Eight Australians have been killed in unprovoked shark attacks this year, which is the country’s highest number since 1934.
Fatal shark attacks occur all across Australia, but the most shark attack prone spot in recent years is the New South Wales far north coast.
One in six shark attacks have taken place in that region according to research conducted by Professor Rob Harcourt at the department of Marine Ecology at Macquarie University.
Fatal shark attacks occur all across Australian beaches, but the most shark attack prone spot in recent years is the New South Wales far north coast (Kingscliff Beach pictured)
Eight Australians have been killed in unprovoked shark attacks this year, which is the country’s highest number since 1934. Pictured: A jet ski rider monitors the movements of a massive shark lurking close to shore near where a surfer was mauled to death near Kingscliff in June
Surfer Mani Hart-Deville (pictured), 15, was catching waves when he was killed by a suspected great white shark at Wooli Beach, near Grafton on the NSW North Coast in July
There was a spate of 11 attacks on the NSW far north coast between 2014 and 2016, two of which were fatal, The Daily Telegraph reports.
Paul Wilcox was killed near Clarkes Beach at Byron Bay by a great white shark on September 9, 2014.
In February 2015, 41-year-old Japanese man Tadashi Nakahara was attacked and killed at Ballina.
The most recent fatal killing in the area was 60-year-old Rob Pedretti who died after being attacked at Salt Beach, south of Kingscliff in June this year.
‘We did have a spate of shark attacks up there in 2015, it coincided with cold water upwellings, and the same thing occurred in 2012 and in the same spot, both of those clusters coincided with those cold water upwellings which is why we attribute that to bringing the great whites closer to shore,’ Professor Harcourt said.
Temperature testing shows there is a current ‘cold water upwelling’ in northern NSW that sits close to the shore.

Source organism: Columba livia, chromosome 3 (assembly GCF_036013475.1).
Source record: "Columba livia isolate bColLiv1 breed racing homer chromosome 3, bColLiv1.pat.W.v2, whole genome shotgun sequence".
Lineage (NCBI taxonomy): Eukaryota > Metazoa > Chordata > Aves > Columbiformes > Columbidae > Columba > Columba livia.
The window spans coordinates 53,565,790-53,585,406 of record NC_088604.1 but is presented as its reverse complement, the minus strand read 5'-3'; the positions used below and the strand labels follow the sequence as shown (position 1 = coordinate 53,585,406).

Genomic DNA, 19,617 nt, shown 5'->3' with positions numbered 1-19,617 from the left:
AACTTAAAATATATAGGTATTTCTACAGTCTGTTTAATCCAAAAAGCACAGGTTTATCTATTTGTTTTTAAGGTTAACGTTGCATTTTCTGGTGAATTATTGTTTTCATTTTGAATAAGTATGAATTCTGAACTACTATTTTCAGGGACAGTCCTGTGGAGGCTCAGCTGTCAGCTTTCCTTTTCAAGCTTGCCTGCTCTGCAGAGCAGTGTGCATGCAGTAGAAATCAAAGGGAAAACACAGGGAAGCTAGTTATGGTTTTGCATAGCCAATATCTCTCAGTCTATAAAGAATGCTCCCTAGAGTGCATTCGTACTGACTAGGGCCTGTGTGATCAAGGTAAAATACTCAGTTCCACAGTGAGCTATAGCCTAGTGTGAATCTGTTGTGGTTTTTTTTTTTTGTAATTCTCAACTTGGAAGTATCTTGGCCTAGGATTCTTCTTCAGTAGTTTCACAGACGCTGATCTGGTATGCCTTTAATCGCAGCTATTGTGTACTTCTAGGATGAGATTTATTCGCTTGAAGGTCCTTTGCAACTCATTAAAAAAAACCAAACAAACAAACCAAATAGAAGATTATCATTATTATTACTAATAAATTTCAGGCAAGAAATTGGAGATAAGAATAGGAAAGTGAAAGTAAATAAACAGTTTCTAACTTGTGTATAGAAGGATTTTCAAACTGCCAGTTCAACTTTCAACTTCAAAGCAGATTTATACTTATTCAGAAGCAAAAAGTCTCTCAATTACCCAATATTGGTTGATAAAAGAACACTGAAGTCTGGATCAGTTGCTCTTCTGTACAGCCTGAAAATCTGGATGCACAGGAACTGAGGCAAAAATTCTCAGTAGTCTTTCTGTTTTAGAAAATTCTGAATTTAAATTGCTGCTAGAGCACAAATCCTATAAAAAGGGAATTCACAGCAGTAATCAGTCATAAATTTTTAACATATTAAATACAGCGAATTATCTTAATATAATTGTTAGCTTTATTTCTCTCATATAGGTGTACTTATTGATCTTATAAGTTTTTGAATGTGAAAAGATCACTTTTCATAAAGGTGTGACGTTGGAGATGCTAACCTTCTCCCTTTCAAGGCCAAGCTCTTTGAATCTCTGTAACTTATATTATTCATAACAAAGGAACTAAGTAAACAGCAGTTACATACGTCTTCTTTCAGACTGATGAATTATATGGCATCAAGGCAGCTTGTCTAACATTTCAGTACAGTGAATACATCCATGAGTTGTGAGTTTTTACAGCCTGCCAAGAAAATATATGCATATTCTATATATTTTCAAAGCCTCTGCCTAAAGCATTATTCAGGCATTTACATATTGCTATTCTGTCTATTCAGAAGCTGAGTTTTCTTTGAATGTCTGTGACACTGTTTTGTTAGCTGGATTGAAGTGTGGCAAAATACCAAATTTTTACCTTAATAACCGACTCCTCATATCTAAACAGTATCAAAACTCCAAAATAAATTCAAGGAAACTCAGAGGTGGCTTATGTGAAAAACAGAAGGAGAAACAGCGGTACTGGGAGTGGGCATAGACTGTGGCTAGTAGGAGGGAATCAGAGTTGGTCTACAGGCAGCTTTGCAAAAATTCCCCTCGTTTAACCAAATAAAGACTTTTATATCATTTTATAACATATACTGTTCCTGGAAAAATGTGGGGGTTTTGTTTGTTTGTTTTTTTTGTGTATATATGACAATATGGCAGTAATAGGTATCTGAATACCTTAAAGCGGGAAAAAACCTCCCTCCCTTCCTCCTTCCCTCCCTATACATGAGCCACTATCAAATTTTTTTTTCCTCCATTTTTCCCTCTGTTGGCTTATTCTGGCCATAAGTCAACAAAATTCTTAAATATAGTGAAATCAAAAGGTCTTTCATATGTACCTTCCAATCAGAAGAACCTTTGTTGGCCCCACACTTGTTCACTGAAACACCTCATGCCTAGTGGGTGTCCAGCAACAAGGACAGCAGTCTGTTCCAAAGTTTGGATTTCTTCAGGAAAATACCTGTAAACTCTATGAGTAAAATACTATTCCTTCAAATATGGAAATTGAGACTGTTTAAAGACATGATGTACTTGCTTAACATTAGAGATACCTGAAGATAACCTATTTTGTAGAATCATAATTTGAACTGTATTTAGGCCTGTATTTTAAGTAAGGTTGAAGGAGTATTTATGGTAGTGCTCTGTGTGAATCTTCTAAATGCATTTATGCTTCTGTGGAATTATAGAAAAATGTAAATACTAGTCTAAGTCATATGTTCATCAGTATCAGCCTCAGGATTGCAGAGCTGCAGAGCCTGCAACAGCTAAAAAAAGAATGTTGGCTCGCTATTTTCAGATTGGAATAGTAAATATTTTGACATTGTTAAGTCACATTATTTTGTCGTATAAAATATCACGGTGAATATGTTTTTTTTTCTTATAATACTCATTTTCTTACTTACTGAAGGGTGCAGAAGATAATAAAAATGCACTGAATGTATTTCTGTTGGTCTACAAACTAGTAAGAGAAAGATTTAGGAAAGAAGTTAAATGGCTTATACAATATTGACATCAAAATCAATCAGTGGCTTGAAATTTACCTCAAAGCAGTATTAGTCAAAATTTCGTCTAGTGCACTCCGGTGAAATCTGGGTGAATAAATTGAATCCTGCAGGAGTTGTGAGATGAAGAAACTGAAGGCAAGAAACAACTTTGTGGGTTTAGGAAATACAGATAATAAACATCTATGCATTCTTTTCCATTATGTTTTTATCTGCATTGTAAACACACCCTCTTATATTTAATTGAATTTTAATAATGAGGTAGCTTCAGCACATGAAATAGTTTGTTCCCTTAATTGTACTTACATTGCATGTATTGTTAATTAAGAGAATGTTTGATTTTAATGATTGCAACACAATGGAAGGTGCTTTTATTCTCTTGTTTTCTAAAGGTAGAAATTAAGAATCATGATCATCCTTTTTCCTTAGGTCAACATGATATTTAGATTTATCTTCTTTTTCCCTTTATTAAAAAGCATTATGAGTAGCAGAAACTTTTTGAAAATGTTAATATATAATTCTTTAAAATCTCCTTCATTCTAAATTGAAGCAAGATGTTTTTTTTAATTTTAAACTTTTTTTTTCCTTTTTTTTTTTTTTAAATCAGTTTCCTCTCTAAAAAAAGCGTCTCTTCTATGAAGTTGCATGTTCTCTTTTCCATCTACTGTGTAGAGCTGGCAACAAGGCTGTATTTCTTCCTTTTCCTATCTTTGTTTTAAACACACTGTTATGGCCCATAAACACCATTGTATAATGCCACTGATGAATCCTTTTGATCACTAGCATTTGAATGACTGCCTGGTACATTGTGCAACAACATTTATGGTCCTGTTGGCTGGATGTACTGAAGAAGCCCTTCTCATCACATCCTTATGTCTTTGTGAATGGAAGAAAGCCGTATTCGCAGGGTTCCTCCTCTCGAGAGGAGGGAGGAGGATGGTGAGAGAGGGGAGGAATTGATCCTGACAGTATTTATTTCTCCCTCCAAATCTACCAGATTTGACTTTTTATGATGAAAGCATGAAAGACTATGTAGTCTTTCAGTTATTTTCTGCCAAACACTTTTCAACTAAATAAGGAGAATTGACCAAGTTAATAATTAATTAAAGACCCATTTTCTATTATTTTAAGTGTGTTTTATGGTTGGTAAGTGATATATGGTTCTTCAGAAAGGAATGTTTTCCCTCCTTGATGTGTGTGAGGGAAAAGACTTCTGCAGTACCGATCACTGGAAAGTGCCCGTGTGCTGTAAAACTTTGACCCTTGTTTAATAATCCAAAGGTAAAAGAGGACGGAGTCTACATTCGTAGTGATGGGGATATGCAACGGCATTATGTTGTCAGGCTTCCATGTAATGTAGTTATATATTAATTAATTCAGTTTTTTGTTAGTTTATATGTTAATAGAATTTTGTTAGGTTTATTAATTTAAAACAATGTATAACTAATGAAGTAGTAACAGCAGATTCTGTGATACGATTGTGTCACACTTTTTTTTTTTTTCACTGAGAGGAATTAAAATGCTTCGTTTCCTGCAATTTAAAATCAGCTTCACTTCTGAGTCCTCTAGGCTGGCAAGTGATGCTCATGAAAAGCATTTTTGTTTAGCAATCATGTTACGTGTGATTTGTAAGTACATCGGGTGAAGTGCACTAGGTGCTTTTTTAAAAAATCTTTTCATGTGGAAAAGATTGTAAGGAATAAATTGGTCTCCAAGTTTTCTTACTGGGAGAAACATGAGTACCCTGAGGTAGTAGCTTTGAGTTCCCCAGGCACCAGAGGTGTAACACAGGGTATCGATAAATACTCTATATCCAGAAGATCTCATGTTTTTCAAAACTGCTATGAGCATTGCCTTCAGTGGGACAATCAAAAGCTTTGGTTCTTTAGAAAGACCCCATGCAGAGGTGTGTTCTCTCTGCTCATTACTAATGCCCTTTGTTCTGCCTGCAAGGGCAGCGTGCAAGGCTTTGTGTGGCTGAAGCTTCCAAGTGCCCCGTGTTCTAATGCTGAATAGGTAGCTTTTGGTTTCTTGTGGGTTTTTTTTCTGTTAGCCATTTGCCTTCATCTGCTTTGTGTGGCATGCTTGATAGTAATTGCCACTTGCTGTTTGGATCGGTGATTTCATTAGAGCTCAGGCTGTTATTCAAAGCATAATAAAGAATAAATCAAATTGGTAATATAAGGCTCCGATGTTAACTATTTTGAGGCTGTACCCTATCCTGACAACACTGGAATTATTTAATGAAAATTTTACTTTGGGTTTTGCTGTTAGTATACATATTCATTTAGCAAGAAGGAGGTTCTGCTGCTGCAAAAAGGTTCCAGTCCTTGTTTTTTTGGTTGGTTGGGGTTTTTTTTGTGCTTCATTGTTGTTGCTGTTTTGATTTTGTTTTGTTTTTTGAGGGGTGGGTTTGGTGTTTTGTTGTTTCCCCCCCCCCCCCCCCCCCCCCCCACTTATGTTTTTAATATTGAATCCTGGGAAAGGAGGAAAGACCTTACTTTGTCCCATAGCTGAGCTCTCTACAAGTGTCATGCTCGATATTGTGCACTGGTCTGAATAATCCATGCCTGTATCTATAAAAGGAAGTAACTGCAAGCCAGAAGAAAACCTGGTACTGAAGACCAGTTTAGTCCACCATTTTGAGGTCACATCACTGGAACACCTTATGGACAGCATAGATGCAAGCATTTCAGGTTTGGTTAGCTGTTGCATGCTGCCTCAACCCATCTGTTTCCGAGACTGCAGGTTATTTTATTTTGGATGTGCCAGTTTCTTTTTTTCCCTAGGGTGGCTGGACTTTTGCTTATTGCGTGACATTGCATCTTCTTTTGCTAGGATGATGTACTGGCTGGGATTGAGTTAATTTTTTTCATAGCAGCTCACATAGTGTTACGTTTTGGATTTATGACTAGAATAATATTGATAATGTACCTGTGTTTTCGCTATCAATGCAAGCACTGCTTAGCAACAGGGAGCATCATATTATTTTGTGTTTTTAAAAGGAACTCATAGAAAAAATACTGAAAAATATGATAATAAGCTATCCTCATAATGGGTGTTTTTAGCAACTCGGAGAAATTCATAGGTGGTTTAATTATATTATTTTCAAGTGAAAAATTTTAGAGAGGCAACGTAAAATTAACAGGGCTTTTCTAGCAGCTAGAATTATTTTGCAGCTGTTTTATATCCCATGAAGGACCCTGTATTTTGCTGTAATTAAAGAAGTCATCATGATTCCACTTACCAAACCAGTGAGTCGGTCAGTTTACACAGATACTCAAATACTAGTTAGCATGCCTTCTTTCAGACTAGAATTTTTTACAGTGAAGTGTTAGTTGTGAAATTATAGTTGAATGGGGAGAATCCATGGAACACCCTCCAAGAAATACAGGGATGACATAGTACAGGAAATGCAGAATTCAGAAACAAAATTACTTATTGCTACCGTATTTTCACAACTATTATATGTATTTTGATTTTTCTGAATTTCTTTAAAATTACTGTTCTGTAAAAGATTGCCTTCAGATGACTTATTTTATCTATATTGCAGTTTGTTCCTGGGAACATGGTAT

THE EIGHT FATAL SHARK ATTACKS IN 2020
January 5: Diver Gary Johnson, 57, was killed by a great white shark while diving with his wife near Esperance in WA
April 6: Wildlife ranger Zachary Robba, 23, was then mauled to death by a shark while swimming off the Great Barrier Reef in Queensland
June 7: Surfer Rob Pedretti, 60, was killed by a great white shark while he was boarding at Salt Beach near Kingscliff in far northern NSW
July 4: Spearfisher Matthew Tratt, 36, was mauled to death by a suspected great white shark in a ‘provoked’ attack on Fraser Island in Queensland
July 11: Surfer Mani Hart-Deville, 15, was boarding when he was killed by a suspected great white shark at Wooli Beach, near Grafton on the NSW North Coast
September 8: Surfer Nick Slater, 46, was mauled to death by a suspected great white at Greenmount Beach on the Gold Coast
October 9: Father-of-two Andrew Sharpe was killed by a shark while surfing at Kelp Beds in Wylie Bay, near Esperance on WA’s south coast
November 22, Cable Beach, WA: Charles Cernobori, 59, who worked at a Cable Beach hotel was killed by a 4m suspected tiger shark while bodyboarding 2km north of the main tourist section
Mr Harcourt said great white sharks favour cold water, which could be pushing them closer to swimmers and surfers.
‘It is full of nutrients and that concentrates a lot of fish so sharks come in to feed on those fish in those cold water upwellings and whites will come in with that,’ he said.
Esperance is a hotspot for shark attacks as Laeticia Brouwer (pictured), 17, was also killed by a great white while surfing in the WA town in 2017
Six out of seven shark-related deaths in NSW in the last ten years have been located north of Coffs Harbour.
Shark attacks along the NSW east coast between Wollongong and Newcastle have dropped substantially since mesh nets were introduced.
Between the 1910s and 1930 there were 21 fatalities resulting in the installment of shark mesh nets off a number of Sydney beaches in 1937.
‘There’s no doubt that because we have the shark meshing program with intensive coverage of the beaches between Newcastle and Wollongong there are now low shark numbers,’ Prof Harcourt said.
Mr Harcout said the meshing definitely helped but other changes such as abattoirs moving out of the ocean have also stopped shark attacks.
The hotspot for attacks in Western Australia is in Esperance in the state’s south (pictured)
Zachary Robba (pictured), 23, had been enjoying working at his ‘dream job’ on the southern Barrier Reef with a group of rangers when he was fatally attacked by a shark in April
The hotspot for attacks in Western Australia is in Esperance in the state’s south.
There have been three fatalities in the last three years including diver Gary Johnson, 57, who was killed by a great white shark while diving with his wife in January this year.
In Queensland the Whitsundays are the most populous for attacks, as evident in April when 23-year-old wildlife ranger Zachary Robba was mauled to death.
Tiger sharks are more likely in Queensland waters as they will attack in warmer waters.
Historically Port Phillip Bay in Victoria was the state’s worst spot, but there has not been a fatality in the state since 1956.
Tasmania has not had a fatal attack since 2015, and the Northern Territory has not had a fatal attack since 1937.
South Australia has also not had a fatality since 2014.
A great white shark is seen in waters around Neptune Island in South Australia (pictured) with cold waters drawing them closer to shore